In the last few years, the world has experienced numerous extreme droughts with adverse direct, cascading, and systemic impacts. Despite more frequent and severe events, drought risk assessment is still incipient compared to that of other meteorological and climate hazards. This is mainly due to the complexity of drought, the high level of uncertainties in its analysis, and the lack of community agreement on a common framework to tackle the problem. Here, we outline that to effectively assess and manage drought risks, a systemic perspective is needed. We propose a novel drought risk framework that highlights the systemic nature of drought risks, and show its operationalization using the example of the 2022 drought in Europe. This research emphasizes that solutions to tackle growing drought risks should not only consider the underlying drivers of drought risks for different sectors, systems or regions, but also be based on an understanding of sector/system interdependencies, feedbacks, dynamics, compounding and concurring hazards, as well as possible tipping points and globally and/or regionally networked risks.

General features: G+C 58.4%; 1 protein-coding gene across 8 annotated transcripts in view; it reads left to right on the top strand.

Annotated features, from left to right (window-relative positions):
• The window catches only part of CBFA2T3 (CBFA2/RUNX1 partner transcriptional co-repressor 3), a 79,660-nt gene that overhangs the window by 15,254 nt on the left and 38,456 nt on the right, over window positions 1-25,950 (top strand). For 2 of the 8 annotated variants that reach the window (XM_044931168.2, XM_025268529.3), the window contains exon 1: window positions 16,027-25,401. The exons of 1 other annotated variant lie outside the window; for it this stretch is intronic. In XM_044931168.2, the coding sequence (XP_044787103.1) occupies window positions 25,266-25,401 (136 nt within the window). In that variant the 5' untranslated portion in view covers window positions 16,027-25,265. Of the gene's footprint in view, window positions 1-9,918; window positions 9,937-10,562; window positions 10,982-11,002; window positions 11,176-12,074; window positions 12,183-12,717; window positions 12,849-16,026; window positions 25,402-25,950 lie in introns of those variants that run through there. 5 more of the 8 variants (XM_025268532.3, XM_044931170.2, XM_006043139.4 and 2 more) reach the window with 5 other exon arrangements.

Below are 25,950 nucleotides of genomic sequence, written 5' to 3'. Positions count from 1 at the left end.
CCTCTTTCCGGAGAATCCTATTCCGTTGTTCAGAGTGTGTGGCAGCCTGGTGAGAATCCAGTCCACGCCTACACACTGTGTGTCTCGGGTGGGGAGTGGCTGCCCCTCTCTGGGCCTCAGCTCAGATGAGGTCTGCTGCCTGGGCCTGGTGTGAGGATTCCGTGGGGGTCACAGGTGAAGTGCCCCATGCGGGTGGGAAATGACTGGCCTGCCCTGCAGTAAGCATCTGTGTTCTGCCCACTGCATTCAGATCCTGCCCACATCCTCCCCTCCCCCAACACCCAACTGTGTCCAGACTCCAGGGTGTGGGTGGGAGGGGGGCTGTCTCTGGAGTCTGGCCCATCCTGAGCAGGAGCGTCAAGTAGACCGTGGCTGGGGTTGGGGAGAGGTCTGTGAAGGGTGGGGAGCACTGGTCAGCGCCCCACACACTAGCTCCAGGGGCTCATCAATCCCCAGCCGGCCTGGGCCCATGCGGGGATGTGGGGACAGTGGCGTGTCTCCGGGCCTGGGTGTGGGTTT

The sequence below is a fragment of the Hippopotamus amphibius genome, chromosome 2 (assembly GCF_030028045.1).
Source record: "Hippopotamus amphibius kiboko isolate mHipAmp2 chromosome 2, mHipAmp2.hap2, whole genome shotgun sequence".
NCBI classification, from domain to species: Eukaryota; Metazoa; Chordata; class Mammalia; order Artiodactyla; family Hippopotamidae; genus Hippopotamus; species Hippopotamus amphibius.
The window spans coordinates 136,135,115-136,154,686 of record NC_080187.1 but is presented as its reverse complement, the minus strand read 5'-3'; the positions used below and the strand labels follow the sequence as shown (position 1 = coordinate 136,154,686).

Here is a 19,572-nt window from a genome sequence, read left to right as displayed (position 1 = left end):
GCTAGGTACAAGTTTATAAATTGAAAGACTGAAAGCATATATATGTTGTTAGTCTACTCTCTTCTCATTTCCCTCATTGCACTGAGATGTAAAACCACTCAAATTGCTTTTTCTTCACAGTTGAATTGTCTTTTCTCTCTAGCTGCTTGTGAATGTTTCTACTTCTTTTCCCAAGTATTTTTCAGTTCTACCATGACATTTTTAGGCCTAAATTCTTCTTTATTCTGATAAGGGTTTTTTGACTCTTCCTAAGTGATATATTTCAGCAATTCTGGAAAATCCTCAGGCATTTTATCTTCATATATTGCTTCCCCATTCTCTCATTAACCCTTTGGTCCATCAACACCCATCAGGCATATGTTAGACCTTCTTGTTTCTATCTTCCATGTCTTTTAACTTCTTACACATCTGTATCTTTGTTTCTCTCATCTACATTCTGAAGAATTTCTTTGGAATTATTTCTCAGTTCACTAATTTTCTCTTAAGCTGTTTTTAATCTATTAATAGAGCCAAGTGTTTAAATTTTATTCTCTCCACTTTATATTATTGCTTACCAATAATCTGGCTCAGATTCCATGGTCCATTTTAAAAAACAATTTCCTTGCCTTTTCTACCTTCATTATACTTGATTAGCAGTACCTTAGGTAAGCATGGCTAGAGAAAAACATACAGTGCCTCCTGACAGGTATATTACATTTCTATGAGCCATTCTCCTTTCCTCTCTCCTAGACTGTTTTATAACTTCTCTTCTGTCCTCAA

Brazilian biomes have been experiencing an increase in fires during the whole year, but fires increase substantially during drier periods. Several indexes might be good indicators of the severity of the droughts, such as The Rainfall Anomaly Index (RAI), Standardized Precipitation Index (SPI) and the Vegetation Health Index (VHI). This study therefore aimed to understand the dynamics of climate, using some indexes and fires in Paraíba do Sul River Valley, Paulista portion, to verify whether fire is more likely to spread in hotter and drier years. We hypothesized that fire events are more frequent and burned areas are larger in hotter and drier years in the region. By conducting a cross-correlation analysis and separating the monthly data into dry and rainy seasons, it was possible to establish a correlation between climate parameters and fire. A significant correlation was found between RAI and fires in both seasons. Additionally, we observed that high occurrences of fire events and burning areas were more explained by RAI, VHI and SPI-3 in dry and wet seasons than by temperature and SPI-1, SPI-6 and SPI-12. We noticed a complex dynamic between fire events, burned area, the environment, and climatic variables. However, the studied indexes proved to be effective tools for detecting drought conditions in the region and their relationship to fire. Keywords: burning, climatic indexes, Paraíba do Sul River Valley.